The All-Star game? A forgotten memory. When you’re the reigning NBA Champion, MVP and Finals’ MVP, not scoring in the fourth quarter of the All-Star game while getting blocked twice by Kobe Bryant seems meaningless and insignificant, especially when you’re LeBron James.
Just like last season, some try to make a bit too much of James not managing to pull the Eastern Conference team to a win in the final quarter, missing a few field goals and eventually taking a few tips from Bryant in the ball-hog category, trying to do too much on his own and getting rejected by Bryant in the process.
So what? So nothing. While Bryant got a few moments of bliss in an otherwise depressing season, James got to taste “failure” on the most insignificant of stages. Remember last year? James didn’t go for the final shot, and theories upon theories were built and written on how James can’t make it in the final moments of the game, and how his fourth quarter problems will haunt the Heat in the postseason. Carmelo Anthony looked surprised and talked about it.
So we all saw how much an All-Star games means. Kevin Durant was heralded as the next best thing, but just because he takes the All-Star game a bit more seriously than other superstars (same as Bryant does, most of the time), it doesn’t mean he was ready to lead his team to the NBA title. While LeBron James improved (and got Chris Bosh back next to him) as the postseason went on, Durant and the Thunder surrendered in the best of five series, while Russell Westbrook got the chance to destroy his team’s chances in the final game of the Finals.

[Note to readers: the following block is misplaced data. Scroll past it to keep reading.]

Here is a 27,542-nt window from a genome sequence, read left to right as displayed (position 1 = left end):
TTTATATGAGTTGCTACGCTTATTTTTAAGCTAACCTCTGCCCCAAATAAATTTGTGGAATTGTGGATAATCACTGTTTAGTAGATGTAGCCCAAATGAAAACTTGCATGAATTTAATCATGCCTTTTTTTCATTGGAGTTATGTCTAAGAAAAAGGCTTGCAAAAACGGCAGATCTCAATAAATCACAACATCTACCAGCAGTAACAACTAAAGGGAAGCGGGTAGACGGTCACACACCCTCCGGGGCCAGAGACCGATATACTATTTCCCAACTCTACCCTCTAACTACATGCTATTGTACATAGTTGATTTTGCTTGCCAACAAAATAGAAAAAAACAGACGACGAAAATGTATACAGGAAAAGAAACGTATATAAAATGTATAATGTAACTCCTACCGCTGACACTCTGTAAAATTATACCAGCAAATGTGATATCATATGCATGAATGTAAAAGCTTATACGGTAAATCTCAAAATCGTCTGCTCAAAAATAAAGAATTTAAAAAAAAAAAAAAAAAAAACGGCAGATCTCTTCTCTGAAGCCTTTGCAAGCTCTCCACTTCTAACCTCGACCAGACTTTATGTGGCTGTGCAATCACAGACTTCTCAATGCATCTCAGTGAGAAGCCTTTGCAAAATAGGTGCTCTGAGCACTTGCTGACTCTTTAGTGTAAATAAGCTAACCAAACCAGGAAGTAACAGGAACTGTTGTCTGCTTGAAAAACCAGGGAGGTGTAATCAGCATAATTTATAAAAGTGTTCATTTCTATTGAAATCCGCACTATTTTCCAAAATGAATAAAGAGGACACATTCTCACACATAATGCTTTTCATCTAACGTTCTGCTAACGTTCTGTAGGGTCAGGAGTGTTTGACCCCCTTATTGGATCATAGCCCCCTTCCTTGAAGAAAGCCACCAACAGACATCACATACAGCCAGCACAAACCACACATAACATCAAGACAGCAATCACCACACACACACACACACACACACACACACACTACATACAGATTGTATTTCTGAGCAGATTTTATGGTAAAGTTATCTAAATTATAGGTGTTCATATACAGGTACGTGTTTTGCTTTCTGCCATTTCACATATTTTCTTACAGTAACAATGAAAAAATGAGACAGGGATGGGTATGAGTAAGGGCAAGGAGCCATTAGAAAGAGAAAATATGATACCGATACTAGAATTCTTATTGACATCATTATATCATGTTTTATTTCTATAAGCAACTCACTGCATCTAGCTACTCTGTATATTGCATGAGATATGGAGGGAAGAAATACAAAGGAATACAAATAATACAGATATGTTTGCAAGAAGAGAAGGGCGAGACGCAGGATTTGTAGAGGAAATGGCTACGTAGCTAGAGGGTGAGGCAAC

This season, there’s nothing else but winning the NBA title on James’ mind. Maybe a bit less pressure on his shoulders this time in terms of finally getting it done, but it seems that Dwyane Wade, despite picking up the pace in recent weeks, is really declining, which means even more responsibility on LeBron James and Chris Bosh to deliver and score. Ray Allen, so far, hasn’t been the most successful of additions, although the report card will only be given once the Heat play their final postseason game.
His goals and rivals aren’t players at the All-Star game. Kobe Bryant isn’t a rival at all, not anymore. The Heat won’t meet the Los Angeles Lakers this season, not again. They’ve already beaten them twice with two sensational performances from James (averaging 35.5 points in the two wins against them), and it’s safe to assume the Finals won’t be a Heat – Lakers thing.
Saying that he’s LJ, not the next MJ might sound arrogant, but it comes from simply realizing the truth. Speaking what’s on your mind and trying to deflect the endless discussion isn’t a bad thing to do, arrogant or not. James is on a mission to pave his own special way in the NBA, which seems to be heading into legendary territory at the current rate of advancement. Throwing Kobe a bone before the Black Mamba returns to the depressing Lakers workouts and the even more depressing Lakers losses, was one final act of kindness before beginning the final push of the season.